But ultimately, Randall wanted McIntosh to return to its roots, making superior vacuum tubes and solid-state amplifiers with enormous amounts of power and bulletproof accuracy. (Higher power and lower distortion rates are what characterized the revolutionary amplifier that launched the company in 1949.) By adding leading-edge CD players, music servers for digital files and iPod docks, Mac would be set for the next generation of audiophiles. D&M Holdings liked the plan. "We told them, 'Here is an opportunity to create what you want,'" says Pacor. "You can't do that when you're struggling to make payroll." One such venture: the first McIntosh turntable, to address the underground resurgence of vinyl. Yours for $8,000.
D&M has also infused much needed capital and resources into Binghamton's baby to expand its global footprint. Since the takeover in May 2003, McIntosh's export business has boomed; nearly half its retail is now outside the U.S. Mac sales have increased 59%, while production costs have decreased 11.5%. The net effect: gross profits are up a stunning 80%.
Rapid expansion has not altered the company's small-town feel. The Binghamton factory, while churning out a wide range of products, creates only a few of each per month, so outsourcing isn't efficient. Besides, customers swear by Mac's personal touch, with many making a pilgrimage to upstate New York for a factory tour. (Diehards bring their owner's manual so Randall can autograph it.) "Mac is one of those companies like Harley-Davidson that is nostalgic and supports U.S. jobs," says Schwartz. "How could you leave something like that?" There is still some hand assembly, and a final inspector, Shirley, approves each product before shipping. "We are never the earliest developers of a technology," says Randall. "We wait for the dust to settle, and then the technology is mature enough so we can add to it."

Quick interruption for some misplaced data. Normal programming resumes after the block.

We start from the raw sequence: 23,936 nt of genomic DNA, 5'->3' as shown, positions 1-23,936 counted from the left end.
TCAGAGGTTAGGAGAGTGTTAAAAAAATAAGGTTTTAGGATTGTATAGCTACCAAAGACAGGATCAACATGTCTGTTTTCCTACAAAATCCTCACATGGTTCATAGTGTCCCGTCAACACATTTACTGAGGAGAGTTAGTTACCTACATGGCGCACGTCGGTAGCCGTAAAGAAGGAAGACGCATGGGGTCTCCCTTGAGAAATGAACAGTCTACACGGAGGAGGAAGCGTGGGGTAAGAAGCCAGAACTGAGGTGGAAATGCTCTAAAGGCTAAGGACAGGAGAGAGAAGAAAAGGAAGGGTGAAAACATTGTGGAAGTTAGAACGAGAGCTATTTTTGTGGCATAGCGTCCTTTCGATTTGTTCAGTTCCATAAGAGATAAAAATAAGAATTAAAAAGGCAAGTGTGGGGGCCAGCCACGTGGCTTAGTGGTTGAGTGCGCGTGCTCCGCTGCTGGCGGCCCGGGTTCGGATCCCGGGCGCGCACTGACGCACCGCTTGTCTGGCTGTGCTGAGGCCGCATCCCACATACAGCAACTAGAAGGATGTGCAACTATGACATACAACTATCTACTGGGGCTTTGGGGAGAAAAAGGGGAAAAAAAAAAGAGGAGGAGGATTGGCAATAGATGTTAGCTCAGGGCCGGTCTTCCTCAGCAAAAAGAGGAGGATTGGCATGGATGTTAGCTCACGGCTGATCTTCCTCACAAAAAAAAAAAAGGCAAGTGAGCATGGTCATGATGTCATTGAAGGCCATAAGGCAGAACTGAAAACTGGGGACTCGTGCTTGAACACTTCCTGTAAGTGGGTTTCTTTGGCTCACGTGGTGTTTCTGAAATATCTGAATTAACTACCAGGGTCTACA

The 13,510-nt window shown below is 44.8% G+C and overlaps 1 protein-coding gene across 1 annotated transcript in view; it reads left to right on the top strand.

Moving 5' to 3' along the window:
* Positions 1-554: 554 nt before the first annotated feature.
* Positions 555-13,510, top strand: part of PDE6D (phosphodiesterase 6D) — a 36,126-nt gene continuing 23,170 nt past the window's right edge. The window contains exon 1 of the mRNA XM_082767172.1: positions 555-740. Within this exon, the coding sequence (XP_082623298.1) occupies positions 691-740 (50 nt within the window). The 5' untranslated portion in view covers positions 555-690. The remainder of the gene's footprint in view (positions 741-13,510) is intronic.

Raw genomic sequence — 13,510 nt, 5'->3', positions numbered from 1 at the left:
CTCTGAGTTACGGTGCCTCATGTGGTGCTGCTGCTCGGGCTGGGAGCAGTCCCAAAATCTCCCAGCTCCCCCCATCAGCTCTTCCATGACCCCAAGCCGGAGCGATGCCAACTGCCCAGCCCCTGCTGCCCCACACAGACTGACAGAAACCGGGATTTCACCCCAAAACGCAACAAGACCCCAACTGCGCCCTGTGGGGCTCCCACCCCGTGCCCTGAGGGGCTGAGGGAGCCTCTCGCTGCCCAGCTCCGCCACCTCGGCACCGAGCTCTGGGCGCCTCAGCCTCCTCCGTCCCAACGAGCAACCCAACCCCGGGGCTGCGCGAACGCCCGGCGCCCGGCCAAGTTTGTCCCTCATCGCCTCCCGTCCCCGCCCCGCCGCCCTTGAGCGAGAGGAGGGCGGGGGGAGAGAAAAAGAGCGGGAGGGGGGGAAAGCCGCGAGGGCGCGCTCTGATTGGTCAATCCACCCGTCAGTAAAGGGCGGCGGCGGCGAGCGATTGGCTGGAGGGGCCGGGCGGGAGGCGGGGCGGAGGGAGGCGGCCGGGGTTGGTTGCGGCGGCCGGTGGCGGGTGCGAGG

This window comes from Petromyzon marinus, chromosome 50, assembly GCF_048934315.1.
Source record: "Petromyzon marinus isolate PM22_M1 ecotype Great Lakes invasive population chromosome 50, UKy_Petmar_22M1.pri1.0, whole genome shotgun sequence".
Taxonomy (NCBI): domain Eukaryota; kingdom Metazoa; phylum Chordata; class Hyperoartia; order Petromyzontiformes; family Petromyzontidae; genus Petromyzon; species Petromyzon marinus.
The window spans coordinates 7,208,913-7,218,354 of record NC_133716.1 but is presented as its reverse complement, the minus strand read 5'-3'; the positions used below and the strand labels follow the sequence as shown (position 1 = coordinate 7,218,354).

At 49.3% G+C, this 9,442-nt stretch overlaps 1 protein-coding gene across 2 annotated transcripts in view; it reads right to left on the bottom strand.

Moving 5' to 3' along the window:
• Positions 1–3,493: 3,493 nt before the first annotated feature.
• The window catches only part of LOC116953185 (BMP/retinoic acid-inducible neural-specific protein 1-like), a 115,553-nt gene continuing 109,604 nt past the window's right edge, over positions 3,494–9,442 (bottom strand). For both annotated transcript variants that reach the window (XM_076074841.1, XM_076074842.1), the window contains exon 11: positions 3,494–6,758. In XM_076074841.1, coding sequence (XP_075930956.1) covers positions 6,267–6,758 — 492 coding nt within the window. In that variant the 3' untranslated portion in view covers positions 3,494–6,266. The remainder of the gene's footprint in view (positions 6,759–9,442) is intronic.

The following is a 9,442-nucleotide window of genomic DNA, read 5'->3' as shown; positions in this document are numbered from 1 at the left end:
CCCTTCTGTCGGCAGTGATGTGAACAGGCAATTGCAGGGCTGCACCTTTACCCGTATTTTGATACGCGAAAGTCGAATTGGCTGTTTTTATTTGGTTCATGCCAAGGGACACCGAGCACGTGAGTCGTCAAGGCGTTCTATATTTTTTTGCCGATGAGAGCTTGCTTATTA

Still, who can afford $45,000 speakers? Rock stars, pro athletes, doctors, lawyers and audiophiles so obsessed with music they will skimp on other areas. "No one buys McIntosh when they're paying college tuition," says Pacor. L.A. Reid, chairman of Island Def Jam Music Group, got hooked 20 years ago. His first piece was a Mac preamp, and today he has Mac gear in his home and every professional music setting. "I am superstitious and had so many hit records with the preamp that I kept it and still have it today," says Reid. Those hits include Kanye West's Late Registration and OutKast's Speakerboxxx/The Love Below. "I think the average untrained person can hear that it's a smoother, silkier sound, a very warm sound that doesn't mistreat the music but enhances it."
After a factory demonstration, my amateur ears attest that the sound I heard was off the charts. I don't know if it was the widespread dynamic range, the subwoofer that made my pants shake or the power that seeped into my bones. I inquired about the cheapest McIntosh purchase. "It's $3,500," Randall said. Not so bad, I thought. "But that's just for the power and preamp." The $45,000 speakers are extra.